Grind fish waste (let’s say 50 kg) and mix with 20-30% molasses (by weight. 10-15kg) and about 5% pure lactic acid bacteria culture (whey or lactobacillus serum. 2.5L). Mix well in the fermentation vessel and incubated at 30-35°C, making sure that the vessel is airtight. Fermentation will be complete in about 10 days. Below are other recipes for fish silage (% are with respect to weight):

Fish waste

Fish waste from

1. 5% LAB, 60% fish waste, 30% ground maize and 5% molasses. E.g. 5kg pure LAB, 60kg fish waste, 30kg ground maize and 5kg molasses.

2. % air-dry basis: root crops (cassava, sweet poatoto): 30-50%, molasses 10%, fish waste 40-60%

Source: fish silage for feeding livestock.

The end-product loses the fishy smell and will have a pleasant smell typical of fermented stuffs.

Fermenting Slaughter House Blood

Blood from slaughter houses are often thrown away as waste or used to make blood meal. To make blood meal locally, heat is required and this leads to loss of nutrient. But with fermentation, nutrient loss is very slight and digestibility is greatly enhanced. Fermenting is also cheaper and less time consuming.

Procedure: Collect fresh Slaughterhouse Blood immediately after the animal is slaughtered. Allow it to clot and collect only the clotted portion. Add 5% pure lactic acid bacteria (in form of whey or lactobacilus serum) and 15% molasses to 80% blood (e.g. 5L lactic acid bacteria + 15L molasses + 80L clotted blood).

Mix well and place in the fermentation vessel. Fermentation will be complete in 4 days if temperature is maintained at 35oC. It will be longer at lower temperature.

The end result is a product that is long-lasting, free of harmful level of pathogens and rich in digestible protein. The low pH has successfully pasteurize it.

Fermenting Fruits and Vegetables

Shred the waste fruits and vegetables into small pieces; the smaller the better. Mix about 5L pure LAB with 20kg fermentable carbohydrate (you may use 5L of diluted LAB, the pure LAB that has been diluted by 1:20). Mix in 80kg of fruit/vegetable waste and mix thoroughly. Pack tightly in an airtight vessel and allow it to ferment for about 10 days. Although, fruit and vegetable wastes contains enough fermentable carbohydrate for the job, you can still add more in form of cereal meals to improve feed quality and to absorb leachate (i.e. the liquid that ooze out from the vegetables and fruits). If leachate is a problem, use a layer of dry rice bran, pap byproduct, cassava pulp waste etc at the bottom of the container to absorb the leachate.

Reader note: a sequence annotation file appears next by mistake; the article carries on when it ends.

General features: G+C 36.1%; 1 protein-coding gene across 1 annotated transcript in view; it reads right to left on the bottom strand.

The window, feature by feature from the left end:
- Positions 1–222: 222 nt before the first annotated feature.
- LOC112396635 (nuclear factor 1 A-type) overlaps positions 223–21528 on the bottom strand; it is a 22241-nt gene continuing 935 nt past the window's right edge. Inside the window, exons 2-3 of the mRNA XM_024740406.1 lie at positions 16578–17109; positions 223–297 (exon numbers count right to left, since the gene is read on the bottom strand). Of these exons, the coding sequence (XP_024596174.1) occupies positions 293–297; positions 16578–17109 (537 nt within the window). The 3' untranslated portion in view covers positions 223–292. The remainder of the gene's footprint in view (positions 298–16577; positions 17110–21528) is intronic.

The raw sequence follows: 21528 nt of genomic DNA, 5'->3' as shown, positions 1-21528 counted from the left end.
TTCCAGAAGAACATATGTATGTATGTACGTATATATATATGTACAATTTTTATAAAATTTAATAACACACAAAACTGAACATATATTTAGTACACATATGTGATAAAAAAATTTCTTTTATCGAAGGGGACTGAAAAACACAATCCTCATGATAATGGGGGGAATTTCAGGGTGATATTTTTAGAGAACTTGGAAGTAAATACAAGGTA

Safety Consideration

It is dangerous to ferment partially decomposed waste. Ferment wastes as soon as possible. If not, store them in ice baths until you’re ready.


As we have seen so far, fermentation is a reliable way to safely preserve highly perishable waste. With this knowledge you can start making good use of wastes around you.

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7 comments to How to Convert Food Waste to Nutritious Feed Via Lactic Acid Fermentation

  • Mateo

    Regarding the fermentation of kitchen waste (fruits/vegetables) is the 15L of LAB that’s added to 20kg to fermentable carbs already diluted or is it 15L of pure LAB serum? I’m also a bit confused; isn’t food waste itself full of fermentable carbohydrates so the recipe would basically be calling for 15L for every 80kg of food waste.

    Would appreciate if you could clear this up…
    Thanks for the informative article.

    • FarmersJoint

      Thanks for pointing out. I have corrected it to 5L pure LAB culture. Diluted lab can also be used without problem. In fact, adding lab is not a must. I also answered the second part of your question.

    • Godfrey b

      In fermenting cow blood, molasses may sometimes be lacking, can sugar be used instead. And can diluted lab be used also like in the case of fruit and vegetables waste? Thank you

  • Godfrey Nwankwo

    Can I use sugar instead of molasses to to ferment blood? Can I also use diluted lab to ferment blood?

  • Godfrey Nwankwo

    Asking again. Please can lab already premixed with molasses or sugar be used in blood fermentation? . Because I have that now

  • FarmersJoint

    Sorry for the late reply. Yes you can. It will serve as a starter culture.

  • FarmersJoint

    Sugar can replace molasses but molasses is better because of the minerals it contains.